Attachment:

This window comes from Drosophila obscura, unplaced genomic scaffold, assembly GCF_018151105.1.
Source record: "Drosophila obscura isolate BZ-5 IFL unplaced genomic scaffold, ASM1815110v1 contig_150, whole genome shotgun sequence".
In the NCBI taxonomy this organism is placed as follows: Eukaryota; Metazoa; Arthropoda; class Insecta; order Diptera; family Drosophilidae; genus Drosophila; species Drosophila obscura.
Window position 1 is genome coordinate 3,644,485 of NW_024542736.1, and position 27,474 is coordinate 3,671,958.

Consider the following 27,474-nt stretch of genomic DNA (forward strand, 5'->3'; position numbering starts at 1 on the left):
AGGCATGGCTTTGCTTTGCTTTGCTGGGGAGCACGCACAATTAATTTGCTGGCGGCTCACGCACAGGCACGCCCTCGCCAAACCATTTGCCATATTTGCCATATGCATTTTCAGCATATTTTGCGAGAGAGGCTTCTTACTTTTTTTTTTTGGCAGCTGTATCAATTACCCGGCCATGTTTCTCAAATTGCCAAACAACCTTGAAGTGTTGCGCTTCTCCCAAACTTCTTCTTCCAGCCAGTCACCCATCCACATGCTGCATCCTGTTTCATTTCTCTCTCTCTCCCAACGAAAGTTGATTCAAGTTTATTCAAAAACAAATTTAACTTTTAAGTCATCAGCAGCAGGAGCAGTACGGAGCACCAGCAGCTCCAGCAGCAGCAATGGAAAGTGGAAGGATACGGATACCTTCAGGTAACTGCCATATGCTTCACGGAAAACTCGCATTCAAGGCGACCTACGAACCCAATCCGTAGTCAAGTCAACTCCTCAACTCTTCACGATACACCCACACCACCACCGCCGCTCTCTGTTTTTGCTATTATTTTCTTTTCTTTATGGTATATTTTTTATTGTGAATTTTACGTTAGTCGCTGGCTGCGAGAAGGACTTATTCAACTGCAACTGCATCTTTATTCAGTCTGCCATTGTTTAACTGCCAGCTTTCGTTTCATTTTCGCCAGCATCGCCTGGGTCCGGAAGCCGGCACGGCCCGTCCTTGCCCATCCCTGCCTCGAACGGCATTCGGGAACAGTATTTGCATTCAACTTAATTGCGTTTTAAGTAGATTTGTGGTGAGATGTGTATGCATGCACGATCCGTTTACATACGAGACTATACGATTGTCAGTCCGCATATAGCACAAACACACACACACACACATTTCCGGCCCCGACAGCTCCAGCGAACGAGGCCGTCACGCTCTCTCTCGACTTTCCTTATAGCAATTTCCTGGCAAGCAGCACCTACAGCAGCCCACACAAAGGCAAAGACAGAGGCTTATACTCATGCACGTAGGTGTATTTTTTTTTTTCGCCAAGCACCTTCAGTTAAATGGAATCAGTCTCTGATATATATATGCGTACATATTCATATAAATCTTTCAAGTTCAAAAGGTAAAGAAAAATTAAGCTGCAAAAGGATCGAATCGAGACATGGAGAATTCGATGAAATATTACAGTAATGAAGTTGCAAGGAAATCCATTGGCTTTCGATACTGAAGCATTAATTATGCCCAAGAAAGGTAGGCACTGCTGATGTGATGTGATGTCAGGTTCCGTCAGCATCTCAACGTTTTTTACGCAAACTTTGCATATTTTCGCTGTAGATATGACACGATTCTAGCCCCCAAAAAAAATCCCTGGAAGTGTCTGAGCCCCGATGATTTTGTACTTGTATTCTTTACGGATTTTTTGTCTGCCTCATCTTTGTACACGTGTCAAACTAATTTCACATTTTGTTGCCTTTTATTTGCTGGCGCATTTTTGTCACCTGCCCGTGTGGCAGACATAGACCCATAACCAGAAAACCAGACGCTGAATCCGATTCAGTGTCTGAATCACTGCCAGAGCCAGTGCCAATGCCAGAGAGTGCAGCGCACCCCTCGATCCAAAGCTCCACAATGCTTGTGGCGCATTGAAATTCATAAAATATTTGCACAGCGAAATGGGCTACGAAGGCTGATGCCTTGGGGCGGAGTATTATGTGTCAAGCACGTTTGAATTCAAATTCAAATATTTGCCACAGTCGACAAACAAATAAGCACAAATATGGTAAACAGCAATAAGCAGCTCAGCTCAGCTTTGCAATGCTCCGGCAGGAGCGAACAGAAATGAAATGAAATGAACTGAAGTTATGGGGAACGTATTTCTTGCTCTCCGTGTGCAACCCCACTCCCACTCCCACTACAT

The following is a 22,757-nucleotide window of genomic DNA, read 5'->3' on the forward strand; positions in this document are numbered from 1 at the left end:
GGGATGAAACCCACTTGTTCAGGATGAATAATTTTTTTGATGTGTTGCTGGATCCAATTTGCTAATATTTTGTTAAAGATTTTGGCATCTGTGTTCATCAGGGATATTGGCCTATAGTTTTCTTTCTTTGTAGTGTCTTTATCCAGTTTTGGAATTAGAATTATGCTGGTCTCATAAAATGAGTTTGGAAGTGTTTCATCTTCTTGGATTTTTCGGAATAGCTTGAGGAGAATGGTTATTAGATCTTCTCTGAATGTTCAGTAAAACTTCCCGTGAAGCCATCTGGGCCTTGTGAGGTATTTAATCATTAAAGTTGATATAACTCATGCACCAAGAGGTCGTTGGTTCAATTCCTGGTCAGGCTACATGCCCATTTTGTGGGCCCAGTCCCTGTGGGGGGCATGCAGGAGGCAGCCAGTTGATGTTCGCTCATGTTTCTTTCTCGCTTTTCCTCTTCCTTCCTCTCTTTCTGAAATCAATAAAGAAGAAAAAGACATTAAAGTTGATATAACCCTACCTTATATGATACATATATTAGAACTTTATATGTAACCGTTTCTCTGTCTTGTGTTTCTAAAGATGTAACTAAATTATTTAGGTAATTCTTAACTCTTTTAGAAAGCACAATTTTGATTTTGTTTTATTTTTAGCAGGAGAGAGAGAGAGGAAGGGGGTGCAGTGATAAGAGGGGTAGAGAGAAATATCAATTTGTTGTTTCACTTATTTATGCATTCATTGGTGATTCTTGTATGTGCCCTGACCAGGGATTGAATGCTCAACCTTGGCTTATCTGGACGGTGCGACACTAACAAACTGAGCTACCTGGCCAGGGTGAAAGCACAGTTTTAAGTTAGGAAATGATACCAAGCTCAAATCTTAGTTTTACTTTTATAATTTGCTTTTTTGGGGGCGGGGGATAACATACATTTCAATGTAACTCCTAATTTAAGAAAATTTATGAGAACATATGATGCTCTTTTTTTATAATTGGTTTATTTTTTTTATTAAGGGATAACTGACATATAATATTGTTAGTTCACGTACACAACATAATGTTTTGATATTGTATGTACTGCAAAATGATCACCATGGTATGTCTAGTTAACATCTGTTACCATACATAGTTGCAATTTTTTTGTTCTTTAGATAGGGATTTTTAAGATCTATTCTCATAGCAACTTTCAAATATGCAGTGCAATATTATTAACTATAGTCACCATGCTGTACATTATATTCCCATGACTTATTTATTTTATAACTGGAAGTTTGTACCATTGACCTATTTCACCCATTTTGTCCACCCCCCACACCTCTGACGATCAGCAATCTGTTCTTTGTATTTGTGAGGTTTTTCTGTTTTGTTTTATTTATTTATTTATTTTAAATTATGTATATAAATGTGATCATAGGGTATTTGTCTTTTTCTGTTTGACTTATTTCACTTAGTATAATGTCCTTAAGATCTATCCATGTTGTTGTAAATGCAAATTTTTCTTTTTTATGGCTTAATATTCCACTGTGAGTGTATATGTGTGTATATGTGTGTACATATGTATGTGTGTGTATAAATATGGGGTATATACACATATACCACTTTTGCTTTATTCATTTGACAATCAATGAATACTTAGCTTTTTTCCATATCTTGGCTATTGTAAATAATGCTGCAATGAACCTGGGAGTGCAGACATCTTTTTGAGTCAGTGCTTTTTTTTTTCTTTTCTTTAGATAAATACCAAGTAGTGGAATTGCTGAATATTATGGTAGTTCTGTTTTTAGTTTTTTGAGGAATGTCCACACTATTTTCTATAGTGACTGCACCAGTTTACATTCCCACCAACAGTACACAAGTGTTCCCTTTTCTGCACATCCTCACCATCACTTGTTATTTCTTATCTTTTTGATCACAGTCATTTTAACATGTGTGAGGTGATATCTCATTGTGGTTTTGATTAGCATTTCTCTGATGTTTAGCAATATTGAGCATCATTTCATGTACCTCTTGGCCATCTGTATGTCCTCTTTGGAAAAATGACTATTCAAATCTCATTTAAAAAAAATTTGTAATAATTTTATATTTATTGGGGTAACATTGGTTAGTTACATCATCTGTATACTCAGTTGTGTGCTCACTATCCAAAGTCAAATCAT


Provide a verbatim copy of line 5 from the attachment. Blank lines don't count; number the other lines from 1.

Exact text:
Consider the following 27,474-nt stretch of genomic DNA (forward strand, 5'->3'; position numbering starts at 1 on the left):